This consisted of proof-reading, rewriting hideous romantic drivel sent in by semi-literate women, and writing captions to pictures. Actually, the whole staff practically wrote all the stories sent in, they were that bad.

Although socialists, the half dozen staff were intelligent and witty and I liked them. I got along alright for a couple of months until the editor asked me to write lying articles about America.

First, he asked me to write an article on how American women celebrated May Day. I told him American Women didn't even know what May Day was. He said he knew it and I knew it but the Australian women didn't. I refused.

Later, he wanted me to write about the subjugation of the American Negro. Instead, I wrote an article entitled, "Don't Pity the American Negro". In it, I pointed out that American blacks owned more cars, homes, businesses, etc. than all the Australians put together. Also, that blacks on welfare got more than the average Australian worker.

I then pointed out that the Australian blacks, the Aborigines, could not cross state lines without police permission, got half the pay of whites doing the same jobs and had no political representation. I don't think they could even vote. Also, at that time, they couldn't buy liquor. My boss then transferred me to another department, gave me hardly anything to do, and when the quarterly layoff period came around, I was out.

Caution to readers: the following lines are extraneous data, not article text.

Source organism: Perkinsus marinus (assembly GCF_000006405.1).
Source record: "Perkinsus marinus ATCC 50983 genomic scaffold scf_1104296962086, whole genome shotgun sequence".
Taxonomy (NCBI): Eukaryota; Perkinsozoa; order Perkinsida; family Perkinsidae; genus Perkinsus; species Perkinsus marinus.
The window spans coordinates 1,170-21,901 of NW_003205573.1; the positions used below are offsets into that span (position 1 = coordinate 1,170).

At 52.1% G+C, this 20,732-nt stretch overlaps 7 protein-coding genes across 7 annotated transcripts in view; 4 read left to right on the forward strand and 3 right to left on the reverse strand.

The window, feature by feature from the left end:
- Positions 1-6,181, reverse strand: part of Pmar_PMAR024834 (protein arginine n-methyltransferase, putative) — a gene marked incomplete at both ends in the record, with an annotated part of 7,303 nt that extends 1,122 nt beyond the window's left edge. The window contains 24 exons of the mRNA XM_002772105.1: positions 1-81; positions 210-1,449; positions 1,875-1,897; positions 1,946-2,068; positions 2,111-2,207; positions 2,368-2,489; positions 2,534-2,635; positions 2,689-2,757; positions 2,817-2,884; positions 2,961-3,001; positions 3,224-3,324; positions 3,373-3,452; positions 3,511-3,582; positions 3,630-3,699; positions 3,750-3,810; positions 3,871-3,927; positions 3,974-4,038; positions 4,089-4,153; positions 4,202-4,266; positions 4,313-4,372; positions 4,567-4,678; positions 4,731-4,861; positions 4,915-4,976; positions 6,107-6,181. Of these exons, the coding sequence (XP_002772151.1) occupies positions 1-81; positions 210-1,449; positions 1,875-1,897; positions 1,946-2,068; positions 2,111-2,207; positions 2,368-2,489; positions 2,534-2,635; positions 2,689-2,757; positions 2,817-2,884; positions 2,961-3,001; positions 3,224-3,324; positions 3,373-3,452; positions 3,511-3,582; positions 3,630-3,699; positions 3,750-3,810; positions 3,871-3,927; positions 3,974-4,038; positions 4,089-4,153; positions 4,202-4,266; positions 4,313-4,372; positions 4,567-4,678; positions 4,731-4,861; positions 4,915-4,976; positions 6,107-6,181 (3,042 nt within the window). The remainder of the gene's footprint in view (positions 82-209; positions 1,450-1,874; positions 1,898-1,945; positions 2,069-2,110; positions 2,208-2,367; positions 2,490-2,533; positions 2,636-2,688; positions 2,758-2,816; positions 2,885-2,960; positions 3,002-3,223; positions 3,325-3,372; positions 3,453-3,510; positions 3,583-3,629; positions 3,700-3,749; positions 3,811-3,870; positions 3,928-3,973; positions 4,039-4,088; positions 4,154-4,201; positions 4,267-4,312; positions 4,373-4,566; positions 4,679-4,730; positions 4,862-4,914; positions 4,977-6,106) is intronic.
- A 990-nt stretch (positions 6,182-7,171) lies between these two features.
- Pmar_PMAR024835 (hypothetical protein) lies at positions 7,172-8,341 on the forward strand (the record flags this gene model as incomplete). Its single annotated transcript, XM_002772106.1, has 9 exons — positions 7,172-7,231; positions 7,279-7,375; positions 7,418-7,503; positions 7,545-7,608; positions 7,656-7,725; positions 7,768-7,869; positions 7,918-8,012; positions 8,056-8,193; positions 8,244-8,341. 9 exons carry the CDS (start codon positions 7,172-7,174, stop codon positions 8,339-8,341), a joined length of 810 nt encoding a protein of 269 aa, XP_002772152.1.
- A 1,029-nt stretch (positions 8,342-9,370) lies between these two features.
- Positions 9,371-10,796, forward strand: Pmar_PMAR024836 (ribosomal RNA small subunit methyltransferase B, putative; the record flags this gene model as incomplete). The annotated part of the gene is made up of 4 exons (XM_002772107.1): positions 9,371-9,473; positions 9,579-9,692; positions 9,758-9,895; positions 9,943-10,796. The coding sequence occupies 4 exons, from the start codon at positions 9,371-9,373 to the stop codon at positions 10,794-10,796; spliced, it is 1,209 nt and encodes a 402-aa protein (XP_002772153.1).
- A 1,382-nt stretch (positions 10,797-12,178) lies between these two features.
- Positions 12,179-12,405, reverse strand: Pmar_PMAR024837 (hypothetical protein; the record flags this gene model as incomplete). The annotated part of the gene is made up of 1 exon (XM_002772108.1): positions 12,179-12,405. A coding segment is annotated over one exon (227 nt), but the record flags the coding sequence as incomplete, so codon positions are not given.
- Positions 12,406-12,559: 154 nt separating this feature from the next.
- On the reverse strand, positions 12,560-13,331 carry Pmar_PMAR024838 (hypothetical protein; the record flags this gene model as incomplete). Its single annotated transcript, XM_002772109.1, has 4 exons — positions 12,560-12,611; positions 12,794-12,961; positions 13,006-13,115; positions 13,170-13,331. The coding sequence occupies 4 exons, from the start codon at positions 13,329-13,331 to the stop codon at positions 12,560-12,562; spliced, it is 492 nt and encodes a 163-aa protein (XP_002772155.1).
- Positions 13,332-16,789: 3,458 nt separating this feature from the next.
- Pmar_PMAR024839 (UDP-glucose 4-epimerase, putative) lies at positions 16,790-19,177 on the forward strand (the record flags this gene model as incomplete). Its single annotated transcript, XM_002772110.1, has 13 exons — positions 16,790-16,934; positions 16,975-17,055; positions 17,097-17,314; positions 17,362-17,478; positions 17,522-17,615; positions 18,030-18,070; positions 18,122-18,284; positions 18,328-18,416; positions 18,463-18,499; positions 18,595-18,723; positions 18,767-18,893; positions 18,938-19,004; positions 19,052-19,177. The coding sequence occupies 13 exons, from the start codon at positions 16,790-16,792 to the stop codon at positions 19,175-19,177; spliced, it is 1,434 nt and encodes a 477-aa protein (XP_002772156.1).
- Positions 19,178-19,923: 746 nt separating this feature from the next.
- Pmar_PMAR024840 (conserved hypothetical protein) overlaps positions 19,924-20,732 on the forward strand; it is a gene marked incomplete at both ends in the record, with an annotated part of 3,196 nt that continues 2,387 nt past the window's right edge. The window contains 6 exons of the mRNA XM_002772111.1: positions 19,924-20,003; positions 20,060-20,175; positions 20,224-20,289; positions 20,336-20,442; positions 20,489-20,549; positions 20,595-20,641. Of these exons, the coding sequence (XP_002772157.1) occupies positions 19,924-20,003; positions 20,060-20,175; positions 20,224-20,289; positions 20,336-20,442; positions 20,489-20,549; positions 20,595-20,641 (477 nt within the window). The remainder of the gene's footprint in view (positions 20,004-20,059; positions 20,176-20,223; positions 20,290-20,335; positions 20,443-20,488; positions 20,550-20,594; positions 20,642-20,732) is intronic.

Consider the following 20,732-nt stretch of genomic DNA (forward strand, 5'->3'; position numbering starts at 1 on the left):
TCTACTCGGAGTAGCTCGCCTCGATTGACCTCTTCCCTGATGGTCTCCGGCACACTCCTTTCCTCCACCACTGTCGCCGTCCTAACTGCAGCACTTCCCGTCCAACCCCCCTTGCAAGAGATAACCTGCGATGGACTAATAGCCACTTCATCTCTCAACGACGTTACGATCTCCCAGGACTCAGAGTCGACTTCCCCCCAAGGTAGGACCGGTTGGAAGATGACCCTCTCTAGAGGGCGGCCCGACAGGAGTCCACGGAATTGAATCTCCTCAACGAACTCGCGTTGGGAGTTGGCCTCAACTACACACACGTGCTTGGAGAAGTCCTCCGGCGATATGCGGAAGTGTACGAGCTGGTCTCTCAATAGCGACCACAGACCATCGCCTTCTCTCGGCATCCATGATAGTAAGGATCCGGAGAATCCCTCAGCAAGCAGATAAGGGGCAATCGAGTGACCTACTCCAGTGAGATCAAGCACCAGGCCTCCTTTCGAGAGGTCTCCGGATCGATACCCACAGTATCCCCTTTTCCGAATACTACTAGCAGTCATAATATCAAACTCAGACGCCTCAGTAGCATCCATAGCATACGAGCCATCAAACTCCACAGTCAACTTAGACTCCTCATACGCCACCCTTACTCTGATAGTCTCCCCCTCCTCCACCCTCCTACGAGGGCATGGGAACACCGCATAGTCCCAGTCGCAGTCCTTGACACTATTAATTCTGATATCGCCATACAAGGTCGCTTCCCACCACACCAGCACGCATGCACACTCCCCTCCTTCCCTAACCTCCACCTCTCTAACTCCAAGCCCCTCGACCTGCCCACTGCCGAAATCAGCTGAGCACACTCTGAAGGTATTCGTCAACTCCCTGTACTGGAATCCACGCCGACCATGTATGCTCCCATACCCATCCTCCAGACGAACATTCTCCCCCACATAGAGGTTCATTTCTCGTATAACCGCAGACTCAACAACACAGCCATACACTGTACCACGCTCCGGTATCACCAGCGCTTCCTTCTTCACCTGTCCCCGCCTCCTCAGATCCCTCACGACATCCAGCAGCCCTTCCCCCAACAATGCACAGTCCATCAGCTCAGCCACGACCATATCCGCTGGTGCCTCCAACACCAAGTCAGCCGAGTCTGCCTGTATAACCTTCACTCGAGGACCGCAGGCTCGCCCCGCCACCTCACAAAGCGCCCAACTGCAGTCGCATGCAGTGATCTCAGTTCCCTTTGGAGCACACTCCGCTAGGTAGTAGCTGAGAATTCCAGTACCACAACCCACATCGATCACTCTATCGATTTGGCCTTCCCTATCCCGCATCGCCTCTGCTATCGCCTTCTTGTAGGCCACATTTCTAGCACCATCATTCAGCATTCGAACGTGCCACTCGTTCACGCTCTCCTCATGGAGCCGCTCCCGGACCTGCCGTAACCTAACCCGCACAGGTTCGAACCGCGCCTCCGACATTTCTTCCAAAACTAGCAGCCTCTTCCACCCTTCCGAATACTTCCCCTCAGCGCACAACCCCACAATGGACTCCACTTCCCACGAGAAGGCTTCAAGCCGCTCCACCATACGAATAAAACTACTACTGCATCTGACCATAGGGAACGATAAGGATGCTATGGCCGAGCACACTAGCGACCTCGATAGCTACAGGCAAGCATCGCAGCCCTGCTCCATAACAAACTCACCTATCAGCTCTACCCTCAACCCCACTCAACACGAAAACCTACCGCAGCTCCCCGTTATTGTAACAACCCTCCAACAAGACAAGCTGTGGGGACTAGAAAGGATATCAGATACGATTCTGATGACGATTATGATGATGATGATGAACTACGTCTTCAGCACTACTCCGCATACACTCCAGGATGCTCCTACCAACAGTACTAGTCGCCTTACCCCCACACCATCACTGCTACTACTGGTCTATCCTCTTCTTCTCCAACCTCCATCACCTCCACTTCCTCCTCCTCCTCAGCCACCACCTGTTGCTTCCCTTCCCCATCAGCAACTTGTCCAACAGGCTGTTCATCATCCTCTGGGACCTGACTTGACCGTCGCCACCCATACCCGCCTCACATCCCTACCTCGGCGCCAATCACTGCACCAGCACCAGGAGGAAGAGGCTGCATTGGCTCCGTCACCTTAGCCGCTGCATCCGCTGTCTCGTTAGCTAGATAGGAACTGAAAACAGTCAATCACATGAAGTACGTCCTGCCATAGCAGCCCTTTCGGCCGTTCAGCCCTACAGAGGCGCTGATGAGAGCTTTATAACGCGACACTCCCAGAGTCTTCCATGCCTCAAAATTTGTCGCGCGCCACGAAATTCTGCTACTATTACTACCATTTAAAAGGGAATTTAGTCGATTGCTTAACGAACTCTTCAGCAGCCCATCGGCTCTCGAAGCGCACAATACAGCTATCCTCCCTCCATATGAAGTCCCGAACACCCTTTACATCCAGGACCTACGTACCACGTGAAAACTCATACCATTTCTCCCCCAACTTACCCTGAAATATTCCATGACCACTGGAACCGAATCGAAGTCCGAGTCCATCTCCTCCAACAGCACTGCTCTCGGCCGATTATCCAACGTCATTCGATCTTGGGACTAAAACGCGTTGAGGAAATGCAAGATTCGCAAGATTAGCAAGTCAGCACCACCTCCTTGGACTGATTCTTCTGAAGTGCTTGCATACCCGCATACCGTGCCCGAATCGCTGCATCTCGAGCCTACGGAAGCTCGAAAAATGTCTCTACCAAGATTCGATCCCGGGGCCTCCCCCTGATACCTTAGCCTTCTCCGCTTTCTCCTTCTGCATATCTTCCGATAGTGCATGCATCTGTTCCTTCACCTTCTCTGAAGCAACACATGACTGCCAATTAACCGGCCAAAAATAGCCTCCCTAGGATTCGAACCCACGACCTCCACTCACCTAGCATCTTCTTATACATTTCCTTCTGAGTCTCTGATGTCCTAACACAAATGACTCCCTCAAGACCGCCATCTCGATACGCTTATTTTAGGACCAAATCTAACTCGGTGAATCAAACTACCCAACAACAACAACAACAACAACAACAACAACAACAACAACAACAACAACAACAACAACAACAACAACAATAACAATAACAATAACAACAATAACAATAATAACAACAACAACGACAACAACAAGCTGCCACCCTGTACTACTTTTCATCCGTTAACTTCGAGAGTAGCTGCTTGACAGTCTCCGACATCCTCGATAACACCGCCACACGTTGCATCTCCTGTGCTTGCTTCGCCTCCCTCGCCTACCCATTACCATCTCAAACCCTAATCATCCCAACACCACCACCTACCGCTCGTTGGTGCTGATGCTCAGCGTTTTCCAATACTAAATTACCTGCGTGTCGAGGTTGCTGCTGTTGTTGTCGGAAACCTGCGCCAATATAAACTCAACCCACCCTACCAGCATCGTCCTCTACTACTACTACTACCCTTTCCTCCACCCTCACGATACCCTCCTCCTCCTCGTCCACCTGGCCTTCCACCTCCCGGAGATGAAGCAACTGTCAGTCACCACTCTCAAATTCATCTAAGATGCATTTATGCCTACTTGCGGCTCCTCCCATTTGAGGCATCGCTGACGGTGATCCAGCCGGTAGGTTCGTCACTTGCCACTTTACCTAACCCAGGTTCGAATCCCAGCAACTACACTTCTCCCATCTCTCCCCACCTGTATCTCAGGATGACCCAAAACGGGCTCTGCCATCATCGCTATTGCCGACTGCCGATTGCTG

As much as Australians despised Americans, I believe they hated the English more. While I was still a sub-editor, Queen Elizabeth and Philip visited Australia. They came over in a small ship and Liz was very seasick and as I remember, she had the trots.

The staff women went to the dock to interview them. When they came back they joked about the Queen's condition. One said, "Poor bitch; I hope she dies". Another went on about the foul language used by Philip to the press and said he was a homosexual. I didn't believe the last part but could imagine his reasons for swearing at Australian journalists.

The next evening I watched Liz on TV. Although I care nothing for the monarchy, I was angered by the Australians' treatment of her. For three hours they kept the cameras on her while every Australian politician got up and gave a stupid speech. They were no better nor worse than American politicians. Totally degenerate. They each droned on for from five to ten minutes.